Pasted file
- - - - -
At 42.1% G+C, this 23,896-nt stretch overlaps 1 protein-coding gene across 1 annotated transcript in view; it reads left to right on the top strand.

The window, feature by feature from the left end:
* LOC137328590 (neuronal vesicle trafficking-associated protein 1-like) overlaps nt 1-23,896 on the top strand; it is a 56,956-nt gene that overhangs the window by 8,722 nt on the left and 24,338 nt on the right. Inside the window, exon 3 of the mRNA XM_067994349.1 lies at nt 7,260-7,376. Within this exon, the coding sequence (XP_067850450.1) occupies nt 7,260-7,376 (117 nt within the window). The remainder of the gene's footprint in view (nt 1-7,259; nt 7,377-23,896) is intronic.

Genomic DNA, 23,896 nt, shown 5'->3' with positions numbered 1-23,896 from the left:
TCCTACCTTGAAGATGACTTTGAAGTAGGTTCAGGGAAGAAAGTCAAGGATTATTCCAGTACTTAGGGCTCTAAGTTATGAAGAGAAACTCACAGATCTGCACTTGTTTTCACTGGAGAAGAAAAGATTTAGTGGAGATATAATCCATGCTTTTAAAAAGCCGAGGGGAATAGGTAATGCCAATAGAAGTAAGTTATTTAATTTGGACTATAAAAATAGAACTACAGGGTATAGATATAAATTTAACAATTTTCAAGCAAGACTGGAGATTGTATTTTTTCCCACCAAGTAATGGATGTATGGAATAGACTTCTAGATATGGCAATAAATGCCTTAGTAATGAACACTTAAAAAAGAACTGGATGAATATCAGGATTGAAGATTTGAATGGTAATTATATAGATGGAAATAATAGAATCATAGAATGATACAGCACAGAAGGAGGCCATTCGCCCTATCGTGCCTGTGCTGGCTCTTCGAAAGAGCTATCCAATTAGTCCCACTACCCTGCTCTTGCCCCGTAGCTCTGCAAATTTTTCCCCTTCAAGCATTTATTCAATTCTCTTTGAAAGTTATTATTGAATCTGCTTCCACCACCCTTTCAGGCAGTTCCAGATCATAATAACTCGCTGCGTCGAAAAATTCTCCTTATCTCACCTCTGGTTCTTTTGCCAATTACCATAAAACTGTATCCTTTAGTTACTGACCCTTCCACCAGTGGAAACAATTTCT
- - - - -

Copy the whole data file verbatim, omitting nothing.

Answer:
At 42.1% G+C, this 23,896-nt stretch overlaps 1 protein-coding gene across 1 annotated transcript in view; it reads left to right on the top strand.

The window, feature by feature from the left end:
* LOC137328590 (neuronal vesicle trafficking-associated protein 1-like) overlaps nt 1-23,896 on the top strand; it is a 56,956-nt gene that overhangs the window by 8,722 nt on the left and 24,338 nt on the right. Inside the window, exon 3 of the mRNA XM_067994349.1 lies at nt 7,260-7,376. Within this exon, the coding sequence (XP_067850450.1) occupies nt 7,260-7,376 (117 nt within the window). The remainder of the gene's footprint in view (nt 1-7,259; nt 7,377-23,896) is intronic.

Genomic DNA, 23,896 nt, shown 5'->3' with positions numbered 1-23,896 from the left:
TCCTACCTTGAAGATGACTTTGAAGTAGGTTCAGGGAAGAAAGTCAAGGATTATTCCAGTACTTAGGGCTCTAAGTTATGAAGAGAAACTCACAGATCTGCACTTGTTTTCACTGGAGAAGAAAAGATTTAGTGGAGATATAATCCATGCTTTTAAAAAGCCGAGGGGAATAGGTAATGCCAATAGAAGTAAGTTATTTAATTTGGACTATAAAAATAGAACTACAGGGTATAGATATAAATTTAACAATTTTCAAGCAAGACTGGAGATTGTATTTTTTCCCACCAAGTAATGGATGTATGGAATAGACTTCTAGATATGGCAATAAATGCCTTAGTAATGAACACTTAAAAAAGAACTGGATGAATATCAGGATTGAAGATTTGAATGGTAATTATATAGATGGAAATAATAGAATCATAGAATGATACAGCACAGAAGGAGGCCATTCGCCCTATCGTGCCTGTGCTGGCTCTTCGAAAGAGCTATCCAATTAGTCCCACTACCCTGCTCTTGCCCCGTAGCTCTGCAAATTTTTCCCCTTCAAGCATTTATTCAATTCTCTTTGAAAGTTATTATTGAATCTGCTTCCACCACCCTTTCAGGCAGTTCCAGATCATAATAACTCGCTGCGTCGAAAAATTCTCCTTATCTCACCTCTGGTTCTTTTGCCAATTACCATAAAACTGTATCCTTTAGTTACTGACCCTTCCACCAGTGGAAACAATTTCT